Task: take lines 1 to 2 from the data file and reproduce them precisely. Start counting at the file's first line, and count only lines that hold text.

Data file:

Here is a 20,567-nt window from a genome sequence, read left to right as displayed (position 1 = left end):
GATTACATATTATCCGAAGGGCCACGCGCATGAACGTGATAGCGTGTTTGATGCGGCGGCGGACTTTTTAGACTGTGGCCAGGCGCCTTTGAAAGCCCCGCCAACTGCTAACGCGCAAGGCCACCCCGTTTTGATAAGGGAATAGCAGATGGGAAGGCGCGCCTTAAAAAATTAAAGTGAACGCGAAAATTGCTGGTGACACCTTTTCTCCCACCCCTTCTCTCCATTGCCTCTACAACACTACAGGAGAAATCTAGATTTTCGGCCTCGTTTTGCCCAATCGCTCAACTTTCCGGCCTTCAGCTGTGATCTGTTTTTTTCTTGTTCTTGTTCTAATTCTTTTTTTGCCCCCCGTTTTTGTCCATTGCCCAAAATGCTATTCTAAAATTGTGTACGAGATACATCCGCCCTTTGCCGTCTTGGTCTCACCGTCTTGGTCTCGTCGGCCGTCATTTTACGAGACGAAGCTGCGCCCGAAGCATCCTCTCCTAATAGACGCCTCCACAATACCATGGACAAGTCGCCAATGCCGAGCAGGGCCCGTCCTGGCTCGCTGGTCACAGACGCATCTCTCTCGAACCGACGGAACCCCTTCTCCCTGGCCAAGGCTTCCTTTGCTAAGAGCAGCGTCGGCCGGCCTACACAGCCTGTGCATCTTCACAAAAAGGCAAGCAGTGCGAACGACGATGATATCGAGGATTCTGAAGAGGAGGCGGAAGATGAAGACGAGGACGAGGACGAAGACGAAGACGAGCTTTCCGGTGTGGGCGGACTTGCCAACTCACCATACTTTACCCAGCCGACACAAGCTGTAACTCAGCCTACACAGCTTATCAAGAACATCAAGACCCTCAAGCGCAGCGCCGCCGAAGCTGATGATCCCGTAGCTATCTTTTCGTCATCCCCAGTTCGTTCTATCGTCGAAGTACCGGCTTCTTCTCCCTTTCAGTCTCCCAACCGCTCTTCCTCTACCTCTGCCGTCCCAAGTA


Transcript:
Here is a 20,567-nt window from a genome sequence, read left to right as displayed (position 1 = left end):
GATTACATATTATCCGAAGGGCCACGCGCATGAACGTGATAGCGTGTTTGATGCGGCGGCGGACTTTTTAGACTGTGGCCAGGCGCCTTTGAAAGCCCCGCCAACTGCTAACGCGCAAGGCCACCCCGTTTTGATAAGGGAATAGCAGATGGGAAGGCGCGCCTTAAAAAATTAAAGTGAACGCGAAAATTGCTGGTGACACCTTTTCTCCCACCCCTTCTCTCCATTGCCTCTACAACACTACAGGAGAAATCTAGATTTTCGGCCTCGTTTTGCCCAATCGCTCAACTTTCCGGCCTTCAGCTGTGATCTGTTTTTTTCTTGTTCTTGTTCTAATTCTTTTTTTGCCCCCCGTTTTTGTCCATTGCCCAAAATGCTATTCTAAAATTGTGTACGAGATACATCCGCCCTTTGCCGTCTTGGTCTCACCGTCTTGGTCTCGTCGGCCGTCATTTTACGAGACGAAGCTGCGCCCGAAGCATCCTCTCCTAATAGACGCCTCCACAATACCATGGACAAGTCGCCAATGCCGAGCAGGGCCCGTCCTGGCTCGCTGGTCACAGACGCATCTCTCTCGAACCGACGGAACCCCTTCTCCCTGGCCAAGGCTTCCTTTGCTAAGAGCAGCGTCGGCCGGCCTACACAGCCTGTGCATCTTCACAAAAAGGCAAGCAGTGCGAACGACGATGATATCGAGGATTCTGAAGAGGAGGCGGAAGATGAAGACGAGGACGAGGACGAAGACGAAGACGAGCTTTCCGGTGTGGGCGGACTTGCCAACTCACCATACTTTACCCAGCCGACACAAGCTGTAACTCAGCCTACACAGCTTATCAAGAACATCAAGACCCTCAAGCGCAGCGCCGCCGAAGCTGATGATCCCGTAGCTATCTTTTCGTCATCCCCAGTTCGTTCTATCGTCGAAGTACCGGCTTCTTCTCCCTTTCAGTCTCCCAACCGCTCTTCCTCTACCTCTGCCGTCCCAAGTA